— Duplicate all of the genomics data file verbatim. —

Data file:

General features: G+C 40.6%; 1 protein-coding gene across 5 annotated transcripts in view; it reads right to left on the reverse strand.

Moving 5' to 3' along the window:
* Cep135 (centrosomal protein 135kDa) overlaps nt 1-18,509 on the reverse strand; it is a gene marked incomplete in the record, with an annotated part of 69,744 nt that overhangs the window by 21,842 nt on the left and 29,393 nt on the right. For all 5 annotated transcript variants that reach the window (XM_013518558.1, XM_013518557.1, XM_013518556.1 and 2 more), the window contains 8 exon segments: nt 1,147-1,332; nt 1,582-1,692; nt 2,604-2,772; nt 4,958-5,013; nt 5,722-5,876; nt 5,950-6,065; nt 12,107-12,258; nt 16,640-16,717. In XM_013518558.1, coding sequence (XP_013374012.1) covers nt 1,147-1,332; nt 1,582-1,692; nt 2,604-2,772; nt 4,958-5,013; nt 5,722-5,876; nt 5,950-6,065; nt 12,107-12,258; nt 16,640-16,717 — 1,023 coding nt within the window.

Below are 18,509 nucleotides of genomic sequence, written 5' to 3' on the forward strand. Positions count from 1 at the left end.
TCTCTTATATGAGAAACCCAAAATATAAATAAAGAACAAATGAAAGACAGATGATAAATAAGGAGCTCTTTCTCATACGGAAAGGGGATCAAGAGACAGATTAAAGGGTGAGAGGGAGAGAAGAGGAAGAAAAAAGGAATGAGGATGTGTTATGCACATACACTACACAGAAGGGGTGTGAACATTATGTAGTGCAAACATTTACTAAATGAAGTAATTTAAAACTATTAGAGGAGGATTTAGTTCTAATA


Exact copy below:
General features: G+C 40.6%; 1 protein-coding gene across 5 annotated transcripts in view; it reads right to left on the reverse strand.

Moving 5' to 3' along the window:
* Cep135 (centrosomal protein 135kDa) overlaps nt 1-18,509 on the reverse strand; it is a gene marked incomplete in the record, with an annotated part of 69,744 nt that overhangs the window by 21,842 nt on the left and 29,393 nt on the right. For all 5 annotated transcript variants that reach the window (XM_013518558.1, XM_013518557.1, XM_013518556.1 and 2 more), the window contains 8 exon segments: nt 1,147-1,332; nt 1,582-1,692; nt 2,604-2,772; nt 4,958-5,013; nt 5,722-5,876; nt 5,950-6,065; nt 12,107-12,258; nt 16,640-16,717. In XM_013518558.1, coding sequence (XP_013374012.1) covers nt 1,147-1,332; nt 1,582-1,692; nt 2,604-2,772; nt 4,958-5,013; nt 5,722-5,876; nt 5,950-6,065; nt 12,107-12,258; nt 16,640-16,717 — 1,023 coding nt within the window.

Below are 18,509 nucleotides of genomic sequence, written 5' to 3' on the forward strand. Positions count from 1 at the left end.
TCTCTTATATGAGAAACCCAAAATATAAATAAAGAACAAATGAAAGACAGATGATAAATAAGGAGCTCTTTCTCATACGGAAAGGGGATCAAGAGACAGATTAAAGGGTGAGAGGGAGAGAAGAGGAAGAAAAAAGGAATGAGGATGTGTTATGCACATACACTACACAGAAGGGGTGTGAACATTATGTAGTGCAAACATTTACTAAATGAAGTAATTTAAAACTATTAGAGGAGGATTTAGTTCTAATA